The Distributed Legible City

Creative Work
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Description (in English): 

A later version of The Legible City (1989) encompasses all the experiences offered by the original version, but introduces an important new multi-user functionality that to a large extent becomes its predominant feature. In the Distributed Legible City there are two or more bicyclists at remote locations who are simultaneously present in the virtual environment.They can meet each other (by accident or intentionally), see abstracted avatar representations of each other, and when they come close to each other they can verbally communicate with each other.

While the Distributed Legible City shows the same urban textual landscape as the original Legible City, this database now takes on a new meaning. The texts are no longer the sole focus of the user's experience, but instead becomes the con_text (both in terms of scenery and content) for the possible meetings and resulting conversations (meta_texts) between the bicyclists. In this way a rich new space of co-mingled spoken and readable texts is generated. In other words the artwork changes from being merely a visual experience, into becoming a visual ambiance for social exchange between visitors to that artwork.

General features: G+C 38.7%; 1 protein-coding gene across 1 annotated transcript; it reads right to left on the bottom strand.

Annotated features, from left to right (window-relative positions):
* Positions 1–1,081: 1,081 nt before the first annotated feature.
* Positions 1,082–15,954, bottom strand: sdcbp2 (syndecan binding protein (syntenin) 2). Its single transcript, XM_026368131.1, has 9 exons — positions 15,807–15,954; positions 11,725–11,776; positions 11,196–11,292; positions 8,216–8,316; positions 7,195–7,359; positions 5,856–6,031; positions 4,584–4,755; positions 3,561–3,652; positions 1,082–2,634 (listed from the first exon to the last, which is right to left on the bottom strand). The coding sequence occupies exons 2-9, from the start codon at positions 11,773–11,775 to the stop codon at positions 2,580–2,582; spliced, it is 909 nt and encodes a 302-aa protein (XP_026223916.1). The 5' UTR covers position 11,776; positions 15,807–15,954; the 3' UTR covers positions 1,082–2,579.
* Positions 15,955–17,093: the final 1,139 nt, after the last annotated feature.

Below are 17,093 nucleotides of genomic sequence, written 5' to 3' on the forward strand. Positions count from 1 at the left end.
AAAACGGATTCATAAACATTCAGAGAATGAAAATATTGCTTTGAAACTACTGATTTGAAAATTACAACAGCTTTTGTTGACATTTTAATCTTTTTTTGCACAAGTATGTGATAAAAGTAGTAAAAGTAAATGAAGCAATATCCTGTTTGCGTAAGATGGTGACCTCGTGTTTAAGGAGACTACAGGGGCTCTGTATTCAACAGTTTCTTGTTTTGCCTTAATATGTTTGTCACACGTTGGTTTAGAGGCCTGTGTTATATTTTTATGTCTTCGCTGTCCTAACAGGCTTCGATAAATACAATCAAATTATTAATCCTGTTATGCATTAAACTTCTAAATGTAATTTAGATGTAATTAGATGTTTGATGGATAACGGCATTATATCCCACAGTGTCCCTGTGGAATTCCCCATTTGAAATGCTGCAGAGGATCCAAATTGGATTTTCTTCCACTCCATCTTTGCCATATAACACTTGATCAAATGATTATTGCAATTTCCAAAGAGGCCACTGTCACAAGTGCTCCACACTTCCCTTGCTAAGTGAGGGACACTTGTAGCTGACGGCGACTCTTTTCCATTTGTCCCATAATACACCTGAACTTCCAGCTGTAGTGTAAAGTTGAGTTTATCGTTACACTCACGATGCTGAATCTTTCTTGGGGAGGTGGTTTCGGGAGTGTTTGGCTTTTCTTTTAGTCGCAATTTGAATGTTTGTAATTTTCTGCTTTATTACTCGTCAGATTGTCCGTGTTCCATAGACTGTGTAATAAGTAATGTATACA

As a result of the increasingly ubiquitous nature of the Internet and the maturing of 3D interaction techniques, there is a growing need to define aesthetic frameworks for the technological development of new social interaction and interface paradigms for content rich, inter-connected, shared virtual environments. The Legible City has been used as a context to explore these issues, adding a space of distributed multi-user social engagement to the space of interactive spectacle. This paradigm is a novel one for art, embedding and transforming its representational practices in the the new and evolving net condition.

(Source: Shaw's description from project page)

Contributors note: 

Hardware: Andreas Schiffler. Software: Adrian West and Gideon May. Modelling: Sabine Hirtes

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Record posted by: 
Scott Rettberg